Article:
By Gift Briton

With four cases of reported Marburg virus disease and three fatalities since June, Ghana has been making recommendable progress in containing the outbreak.

Marburg virus, a highly infectious viral hemorrhagic fever disease in the family of Ebola virus,  is transmitted to humans from a fruit bat specifically, Rousettus aegyptiacus. With no vaccines or antiviral treatments, the disease has a fatality rate of almost 90 percent.

Speaking during Africa Science Media Centre (AfriSMC) press briefing on containment strategies Ghana used and lessons for Africa, Dr.  Michael Owusu, Clinical Microbiologist in Ghana, noted that prior to the outbreak, intensive research in animal viruses with potential of being transmitted to human, was already going in the country under suspicion that sooner or later, some of those organisms would cause an outbreak.

After the announcement of the outbreak, Ghana engaged in a lot of containment strategies including assigning wildlife division to conduct surveillance along the animal chain to find out which of them are reservoirs of the deadly virus.

The country also engaged in a robust surveillance system (Integrated Surveillance Disease Response System) that allowed doctors and clinicians report new cases of deadly diseases immediately they are detected and the samples of patients sent to public health division of the Ghana health service for analysis before an alarm is raised.

Ghana has about 70 sites with Polymerase chain reaction (PCR) equipment that can test for viruses, thanks to COVID-19 which brought a lot of improvement the health systems. Through these, people who had earlier interacted with the patients were traced, tested and put under quarantine for 21 days for monitoring.

Dr. Owusu says that men despite being cured can transmit the disease through sexual intercourse because the virus can survive in semen. Therefore, even after being cured men are advised to abstain from having sex for some time.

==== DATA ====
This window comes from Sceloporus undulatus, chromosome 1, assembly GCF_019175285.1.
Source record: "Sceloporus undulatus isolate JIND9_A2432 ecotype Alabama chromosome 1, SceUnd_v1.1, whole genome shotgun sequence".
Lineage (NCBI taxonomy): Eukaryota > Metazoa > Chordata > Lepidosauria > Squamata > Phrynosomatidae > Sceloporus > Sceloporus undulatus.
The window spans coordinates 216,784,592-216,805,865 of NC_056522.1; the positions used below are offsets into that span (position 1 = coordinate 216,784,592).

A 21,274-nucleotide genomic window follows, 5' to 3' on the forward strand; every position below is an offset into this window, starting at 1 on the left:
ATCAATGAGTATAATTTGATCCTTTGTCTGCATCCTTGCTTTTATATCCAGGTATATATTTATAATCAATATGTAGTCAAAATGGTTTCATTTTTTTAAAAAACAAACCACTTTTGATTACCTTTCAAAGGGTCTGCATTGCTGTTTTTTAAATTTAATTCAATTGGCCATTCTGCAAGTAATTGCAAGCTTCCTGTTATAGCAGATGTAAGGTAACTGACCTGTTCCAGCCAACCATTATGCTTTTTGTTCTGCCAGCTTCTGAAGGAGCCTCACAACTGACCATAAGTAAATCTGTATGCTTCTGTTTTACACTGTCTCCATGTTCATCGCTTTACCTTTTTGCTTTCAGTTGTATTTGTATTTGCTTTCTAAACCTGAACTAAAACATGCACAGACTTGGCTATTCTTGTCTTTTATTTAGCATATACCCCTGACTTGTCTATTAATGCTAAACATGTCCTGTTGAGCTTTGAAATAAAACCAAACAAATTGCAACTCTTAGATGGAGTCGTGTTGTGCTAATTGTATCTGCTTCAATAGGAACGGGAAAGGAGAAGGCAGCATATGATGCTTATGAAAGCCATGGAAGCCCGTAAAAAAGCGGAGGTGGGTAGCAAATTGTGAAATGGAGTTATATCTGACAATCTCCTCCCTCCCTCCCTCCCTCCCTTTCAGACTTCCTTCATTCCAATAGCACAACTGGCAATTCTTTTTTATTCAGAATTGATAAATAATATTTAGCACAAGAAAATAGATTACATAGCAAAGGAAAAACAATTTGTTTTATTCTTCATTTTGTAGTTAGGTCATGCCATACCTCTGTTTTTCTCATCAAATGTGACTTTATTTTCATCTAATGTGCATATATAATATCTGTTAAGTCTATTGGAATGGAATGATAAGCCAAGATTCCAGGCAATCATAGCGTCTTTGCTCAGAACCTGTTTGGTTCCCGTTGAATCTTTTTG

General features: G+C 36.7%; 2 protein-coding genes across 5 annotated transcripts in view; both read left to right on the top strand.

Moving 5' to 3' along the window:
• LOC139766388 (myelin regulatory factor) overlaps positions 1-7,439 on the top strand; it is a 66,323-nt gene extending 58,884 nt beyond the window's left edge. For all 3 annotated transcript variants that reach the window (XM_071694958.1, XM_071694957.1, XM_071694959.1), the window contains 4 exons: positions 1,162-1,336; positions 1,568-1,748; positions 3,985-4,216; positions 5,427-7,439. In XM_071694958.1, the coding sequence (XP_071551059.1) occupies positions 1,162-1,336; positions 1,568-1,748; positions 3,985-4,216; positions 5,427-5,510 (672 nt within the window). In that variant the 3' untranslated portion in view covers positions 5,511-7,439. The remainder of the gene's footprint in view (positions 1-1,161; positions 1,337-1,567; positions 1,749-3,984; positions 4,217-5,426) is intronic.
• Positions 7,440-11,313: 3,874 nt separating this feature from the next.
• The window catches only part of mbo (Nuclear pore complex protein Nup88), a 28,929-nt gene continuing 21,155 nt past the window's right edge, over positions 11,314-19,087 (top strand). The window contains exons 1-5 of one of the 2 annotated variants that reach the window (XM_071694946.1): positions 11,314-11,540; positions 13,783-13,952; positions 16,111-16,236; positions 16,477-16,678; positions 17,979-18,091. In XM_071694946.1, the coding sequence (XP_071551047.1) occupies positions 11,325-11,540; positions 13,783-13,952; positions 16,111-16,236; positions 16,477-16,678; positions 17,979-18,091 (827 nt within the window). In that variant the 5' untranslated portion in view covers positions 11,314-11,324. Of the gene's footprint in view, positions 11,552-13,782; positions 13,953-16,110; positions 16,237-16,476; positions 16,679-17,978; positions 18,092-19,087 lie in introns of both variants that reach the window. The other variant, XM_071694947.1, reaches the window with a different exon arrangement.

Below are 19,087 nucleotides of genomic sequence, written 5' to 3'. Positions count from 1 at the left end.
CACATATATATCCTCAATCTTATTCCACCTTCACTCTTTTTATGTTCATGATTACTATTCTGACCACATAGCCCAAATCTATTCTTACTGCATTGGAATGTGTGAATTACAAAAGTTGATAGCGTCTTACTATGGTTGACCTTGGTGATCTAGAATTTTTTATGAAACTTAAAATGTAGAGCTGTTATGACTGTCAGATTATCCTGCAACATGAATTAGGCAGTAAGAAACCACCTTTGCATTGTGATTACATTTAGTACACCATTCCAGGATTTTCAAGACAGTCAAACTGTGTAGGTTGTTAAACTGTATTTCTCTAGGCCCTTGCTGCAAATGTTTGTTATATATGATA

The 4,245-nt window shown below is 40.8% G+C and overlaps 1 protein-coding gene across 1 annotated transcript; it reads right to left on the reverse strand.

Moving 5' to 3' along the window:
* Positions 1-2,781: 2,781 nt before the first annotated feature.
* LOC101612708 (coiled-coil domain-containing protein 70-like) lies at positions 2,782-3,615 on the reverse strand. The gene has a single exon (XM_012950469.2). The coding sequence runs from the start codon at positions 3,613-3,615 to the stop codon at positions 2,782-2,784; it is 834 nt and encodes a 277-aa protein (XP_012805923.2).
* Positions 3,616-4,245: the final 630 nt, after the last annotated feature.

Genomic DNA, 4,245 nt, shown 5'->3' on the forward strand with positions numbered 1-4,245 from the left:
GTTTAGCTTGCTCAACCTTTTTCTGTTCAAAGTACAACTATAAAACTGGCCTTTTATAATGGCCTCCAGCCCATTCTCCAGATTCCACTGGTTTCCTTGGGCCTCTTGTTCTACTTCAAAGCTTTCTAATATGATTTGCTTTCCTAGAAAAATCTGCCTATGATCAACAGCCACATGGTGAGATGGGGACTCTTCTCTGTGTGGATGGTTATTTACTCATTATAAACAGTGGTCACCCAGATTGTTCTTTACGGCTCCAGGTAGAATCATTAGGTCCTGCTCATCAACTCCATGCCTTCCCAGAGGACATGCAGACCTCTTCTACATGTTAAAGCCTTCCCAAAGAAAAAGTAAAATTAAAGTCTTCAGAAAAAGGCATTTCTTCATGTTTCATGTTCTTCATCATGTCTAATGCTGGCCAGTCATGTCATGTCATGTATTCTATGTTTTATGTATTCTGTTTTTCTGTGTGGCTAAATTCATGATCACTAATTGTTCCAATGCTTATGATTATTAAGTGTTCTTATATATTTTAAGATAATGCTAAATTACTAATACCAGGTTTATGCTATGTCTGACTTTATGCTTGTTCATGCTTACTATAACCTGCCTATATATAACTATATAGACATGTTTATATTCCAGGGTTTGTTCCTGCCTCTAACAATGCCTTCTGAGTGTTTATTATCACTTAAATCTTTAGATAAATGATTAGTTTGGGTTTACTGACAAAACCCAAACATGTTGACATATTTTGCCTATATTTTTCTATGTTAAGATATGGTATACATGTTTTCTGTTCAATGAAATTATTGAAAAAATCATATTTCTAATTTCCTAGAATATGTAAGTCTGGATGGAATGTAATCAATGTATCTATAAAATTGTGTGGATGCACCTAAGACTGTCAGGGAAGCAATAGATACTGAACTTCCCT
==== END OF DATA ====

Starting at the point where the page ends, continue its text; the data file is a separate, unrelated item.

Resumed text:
According to him, one of the main transmission routes of Marburg particularly in Africa is through burial ceremonies because unlike COVID-19, if one dies of Marburg or Ebola, the body becomes more infectious.

In Ghana, people are being educated on the Dos and Don’ts of the disease such as avoiding raw meat, bat meat and bush meat along the places where the outbreak has happened and avoiding handling the bodies of people who have died of abnormal cause. They are also being advised to cook the meat properly before consuming it.

The second likely transmission route is the healthcare system, thus he notes that healthcare officers need high level of personal protective equipment to be able to deal with the virus, adding that Marburg is highly fatal and therefore clinicians and doctors need to be more protected before they can handle fluids, dead bodies and exposures from infected patients.

As such, Ghana launched an active campaign in the healthcare setting on observing all the protective protocols in handling infected patients such as using personal protective equipment(PPEs), sanitation and disinfection.

Dr. Owusu notes that although there are no vaccines or antiviral treatments approved to treat the virus, Ghana relied on supportive care – rehydration with oral or intravenous fluids – and treatment of specific symptoms like inflammation, pain and bleeding to improves survival chances of the victims.

He adds that faced with the same situation, governments should intensify campaigns at the border regions to avoid cross border transmission and put in place an intensive surveillance system. However, he observed this may involve a lot of work and cost to sustain. As a result, Dr. Owusu urges countries to strengthen and seek support from funding agencies to ensure that this is done actively and kept running.

Meanwhile, WHO advises that a multisectoral response encompassing experts in human, animal and environmental health and working in collaboration with communities alongside putting in place surveillance mechanisms and response capacities to rapidly detect pathogens and mounting robust responses to quell any potential spread, is crucial in averting new big health shocks and the burden caused by these disease.